FOR IMMEDIATE RELEASE
OTTAWA -- The federal government tabled a new budget Tuesday acknowledging long standing concerns about water levels in the Great Lakes and providing hope for resolution.
"It's gratifying that, the Canadian Government is moving forward following the IJC’s advice to help protect and restore the finite waters of the Great Lakes. Our team has been working on this since 2002. Delaying best mitigation options leaves the Great Lakes vulnerable facing climate change impacts and is ultimately costly to the environment and the economy. It’s important to act now." Says Mary Muter, Chair Great Lakes Project, Sierra Club Canada Foundation.
Our new federal government is clearly behind the International Joint Commission (IJC), who in 2013, recommended the following: “The Commission recommends that the Governments undertake further investigation of structural options to restore water levels in Lake Michigan-Huron by 13 to 25 cm (about 5 to 10 in).”
Over a decade of extreme low water levels have been harming wetlands and the fish communities dependent on them. The new government in Ottawa recognizes the problem exacerbated by over 100 years of navigation dredging, shoreline hardening and the removal of sand supply from the St. Clair River. With this budget the IJC will finally receive funding needed to determine the best option to restore the St. Clair River and compensate for the loss of water from the Upper Great Lakes.
"We consider the Federal Budget 2016 commitment an important step forward to protect the Great Lakes. We need to develop the ability to retain water in all the Great Lakes not just Lakes Ontario and Superior. Now that everyone can see that we, the IJC, and our Federal government are together on measures to save the Great Lakes from future extreme levels, let's all pull together to make effective progress.” adds Muter.
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From the: Federal Budget, Chapter 4: A Clean Growth Economy
Subhead: Protecting and Restoring Canada's Ecosystems and Natural Heritage
“Managing Transboundary Water Issues
Canada and the United States share 20 per cent of the world's freshwater in the Great Lakes alone, and jointly manage countless other lakes and rivers. The International Joint Commission is the binational body that manages these Canada-U.S. transboundary waters. These waters are of great economic, environmental and symbolic value to Canadians, and how we manage them is of utmost importance. In recent years, flooding, variable water levels and water quality have affected four important water basins that straddle the Canada-U.S. border—the Upper Great Lakes, Lake Champlain and the Richelieu River, Lake of the Woods and the Souris River.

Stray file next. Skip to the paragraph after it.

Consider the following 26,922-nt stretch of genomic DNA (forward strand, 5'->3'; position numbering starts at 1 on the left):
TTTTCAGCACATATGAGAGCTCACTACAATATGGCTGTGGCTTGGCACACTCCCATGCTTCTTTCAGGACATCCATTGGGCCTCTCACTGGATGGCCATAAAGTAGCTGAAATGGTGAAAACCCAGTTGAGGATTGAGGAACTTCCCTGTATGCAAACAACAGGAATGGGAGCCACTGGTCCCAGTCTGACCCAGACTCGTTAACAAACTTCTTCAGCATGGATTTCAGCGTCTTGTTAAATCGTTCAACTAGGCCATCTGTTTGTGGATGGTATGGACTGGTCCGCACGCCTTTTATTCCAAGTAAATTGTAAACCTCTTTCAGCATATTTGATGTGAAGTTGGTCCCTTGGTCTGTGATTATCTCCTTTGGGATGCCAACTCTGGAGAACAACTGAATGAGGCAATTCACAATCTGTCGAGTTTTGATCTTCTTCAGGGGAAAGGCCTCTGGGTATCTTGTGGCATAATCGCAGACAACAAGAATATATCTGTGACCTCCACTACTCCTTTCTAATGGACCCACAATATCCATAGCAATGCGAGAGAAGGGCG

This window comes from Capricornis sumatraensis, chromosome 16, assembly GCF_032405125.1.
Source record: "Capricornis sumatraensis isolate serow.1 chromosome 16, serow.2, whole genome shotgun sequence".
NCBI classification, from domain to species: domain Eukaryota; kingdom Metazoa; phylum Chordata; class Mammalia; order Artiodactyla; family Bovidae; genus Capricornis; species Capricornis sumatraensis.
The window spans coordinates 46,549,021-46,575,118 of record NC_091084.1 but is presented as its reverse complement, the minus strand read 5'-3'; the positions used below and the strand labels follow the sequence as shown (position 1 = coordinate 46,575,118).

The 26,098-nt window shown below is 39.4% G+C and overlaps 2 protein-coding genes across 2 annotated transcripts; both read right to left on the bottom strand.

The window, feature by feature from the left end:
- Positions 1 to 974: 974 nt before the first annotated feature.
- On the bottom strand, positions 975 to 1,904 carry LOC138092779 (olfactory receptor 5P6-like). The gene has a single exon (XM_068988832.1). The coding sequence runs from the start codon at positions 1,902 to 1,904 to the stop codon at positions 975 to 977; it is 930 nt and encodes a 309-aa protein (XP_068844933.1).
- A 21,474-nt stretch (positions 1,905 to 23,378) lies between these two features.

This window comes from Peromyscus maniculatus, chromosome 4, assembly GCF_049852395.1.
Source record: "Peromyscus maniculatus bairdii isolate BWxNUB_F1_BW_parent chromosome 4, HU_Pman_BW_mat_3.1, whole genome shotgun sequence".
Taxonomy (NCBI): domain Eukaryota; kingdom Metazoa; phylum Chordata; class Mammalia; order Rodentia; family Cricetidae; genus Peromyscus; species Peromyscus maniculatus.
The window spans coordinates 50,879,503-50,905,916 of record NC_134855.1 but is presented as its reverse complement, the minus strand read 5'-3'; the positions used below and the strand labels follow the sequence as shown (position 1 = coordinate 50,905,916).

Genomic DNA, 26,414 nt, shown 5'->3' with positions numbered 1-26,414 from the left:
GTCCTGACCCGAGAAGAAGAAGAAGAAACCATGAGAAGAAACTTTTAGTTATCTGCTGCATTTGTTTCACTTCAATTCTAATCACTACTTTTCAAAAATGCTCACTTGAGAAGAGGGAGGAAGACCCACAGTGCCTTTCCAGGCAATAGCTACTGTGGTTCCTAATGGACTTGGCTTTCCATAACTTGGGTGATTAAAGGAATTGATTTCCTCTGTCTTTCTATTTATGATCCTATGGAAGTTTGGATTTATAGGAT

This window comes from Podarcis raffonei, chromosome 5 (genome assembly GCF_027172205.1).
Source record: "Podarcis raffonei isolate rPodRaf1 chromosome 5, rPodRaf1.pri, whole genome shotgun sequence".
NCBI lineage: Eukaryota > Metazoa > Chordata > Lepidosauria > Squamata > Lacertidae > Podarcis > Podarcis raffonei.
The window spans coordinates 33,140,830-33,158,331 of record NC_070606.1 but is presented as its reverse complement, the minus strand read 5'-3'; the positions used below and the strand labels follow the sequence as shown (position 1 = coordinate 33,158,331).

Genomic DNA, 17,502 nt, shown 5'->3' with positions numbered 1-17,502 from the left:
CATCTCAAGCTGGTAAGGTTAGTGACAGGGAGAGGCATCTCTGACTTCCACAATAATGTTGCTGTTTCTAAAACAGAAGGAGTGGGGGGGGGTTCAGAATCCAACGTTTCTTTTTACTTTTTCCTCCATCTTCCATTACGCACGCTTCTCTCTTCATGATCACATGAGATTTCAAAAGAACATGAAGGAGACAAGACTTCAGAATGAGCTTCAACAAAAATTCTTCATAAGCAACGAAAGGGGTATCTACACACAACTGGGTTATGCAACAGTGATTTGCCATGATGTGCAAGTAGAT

Budget 2016 proposes to provide up to $19.5 million over five years, starting in 2016–17, to the International Joint Commission to enable Canada to match U.S. funding to study these issues in order to protect the local environment and communities.”
Sierra Club Canada Foundation
Sierra Club Canada Foundation is a registered charity that funds leading-edge projects to restore and preserve the environment. Our success depends on the support of like-minded individuals and organizations whose generous donations make our work possible.
The Great Lakes Project of Sierra Club Canada Foundation (SCCF) is a team of volunteers that first identified the connection between ongoing erosion of the upper St. Clair River following over 100 years of dredging, shoreline alterations and removal of sand supply and the recent unprecedented 14 years of extreme low water levels on Lakes Michigan, Huron and Georgian Bay. SCCF has funded seminal research by McMaster University to assess and classify Georgian Bay wetlands - the most extensive, diverse, sensitive, high quality wetlands found anywhere in the Great Lakes. SCCF’s Great Lakes Project works in education and outreach to improve the conditions of all the Great Lakes.
Mary Muter, Chair Great Lakes Project,
Sierra Club Canada Foundation
Phone: 905-833-2020, email: email@example.com